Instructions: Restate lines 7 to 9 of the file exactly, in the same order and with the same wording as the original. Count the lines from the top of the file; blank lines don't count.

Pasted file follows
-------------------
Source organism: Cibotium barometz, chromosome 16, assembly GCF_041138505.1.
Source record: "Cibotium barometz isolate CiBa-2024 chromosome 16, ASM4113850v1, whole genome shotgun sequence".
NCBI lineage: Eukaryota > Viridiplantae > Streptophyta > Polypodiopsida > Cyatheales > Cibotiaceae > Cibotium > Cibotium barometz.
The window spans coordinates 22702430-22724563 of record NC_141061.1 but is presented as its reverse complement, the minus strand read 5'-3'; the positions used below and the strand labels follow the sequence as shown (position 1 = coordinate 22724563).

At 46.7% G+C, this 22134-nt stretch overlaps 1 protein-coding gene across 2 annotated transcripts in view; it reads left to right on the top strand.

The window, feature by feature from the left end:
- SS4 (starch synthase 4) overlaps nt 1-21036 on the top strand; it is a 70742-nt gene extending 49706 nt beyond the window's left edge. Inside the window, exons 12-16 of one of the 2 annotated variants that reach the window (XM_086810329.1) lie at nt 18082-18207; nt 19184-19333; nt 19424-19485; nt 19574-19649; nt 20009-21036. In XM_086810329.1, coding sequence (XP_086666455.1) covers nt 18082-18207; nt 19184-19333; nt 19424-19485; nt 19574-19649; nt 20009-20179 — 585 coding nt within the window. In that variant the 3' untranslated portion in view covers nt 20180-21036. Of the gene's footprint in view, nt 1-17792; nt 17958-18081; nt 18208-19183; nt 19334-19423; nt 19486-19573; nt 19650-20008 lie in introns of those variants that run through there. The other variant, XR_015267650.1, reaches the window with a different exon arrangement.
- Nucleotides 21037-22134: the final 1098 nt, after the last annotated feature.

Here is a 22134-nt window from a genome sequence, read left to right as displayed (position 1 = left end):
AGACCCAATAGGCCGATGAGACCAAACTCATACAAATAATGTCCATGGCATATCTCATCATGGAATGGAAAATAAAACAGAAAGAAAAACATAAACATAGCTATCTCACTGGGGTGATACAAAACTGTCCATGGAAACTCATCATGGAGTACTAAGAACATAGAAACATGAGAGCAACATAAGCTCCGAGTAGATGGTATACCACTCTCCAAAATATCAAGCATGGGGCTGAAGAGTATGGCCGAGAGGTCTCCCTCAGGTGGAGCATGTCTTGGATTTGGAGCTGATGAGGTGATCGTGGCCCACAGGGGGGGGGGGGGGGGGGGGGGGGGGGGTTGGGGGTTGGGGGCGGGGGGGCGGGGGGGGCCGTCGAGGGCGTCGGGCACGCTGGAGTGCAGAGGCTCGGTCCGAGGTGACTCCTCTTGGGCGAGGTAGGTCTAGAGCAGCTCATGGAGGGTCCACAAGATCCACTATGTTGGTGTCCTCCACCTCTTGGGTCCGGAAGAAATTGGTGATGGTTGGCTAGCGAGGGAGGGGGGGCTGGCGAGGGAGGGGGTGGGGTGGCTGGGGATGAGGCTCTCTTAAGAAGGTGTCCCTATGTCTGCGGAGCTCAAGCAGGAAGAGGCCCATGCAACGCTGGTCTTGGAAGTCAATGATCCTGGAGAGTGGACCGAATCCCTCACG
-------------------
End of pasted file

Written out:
- SS4 (starch synthase 4) overlaps nt 1-21036 on the top strand; it is a 70742-nt gene extending 49706 nt beyond the window's left edge. Inside the window, exons 12-16 of one of the 2 annotated variants that reach the window (XM_086810329.1) lie at nt 18082-18207; nt 19184-19333; nt 19424-19485; nt 19574-19649; nt 20009-21036. In XM_086810329.1, coding sequence (XP_086666455.1) covers nt 18082-18207; nt 19184-19333; nt 19424-19485; nt 19574-19649; nt 20009-20179 — 585 coding nt within the window. In that variant the 3' untranslated portion in view covers nt 20180-21036. Of the gene's footprint in view, nt 1-17792; nt 17958-18081; nt 18208-19183; nt 19334-19423; nt 19486-19573; nt 19650-20008 lie in introns of those variants that run through there. The other variant, XR_015267650.1, reaches the window with a different exon arrangement.
- Nucleotides 21037-22134: the final 1098 nt, after the last annotated feature.

Here is a 22134-nt window from a genome sequence, read left to right as displayed (position 1 = left end):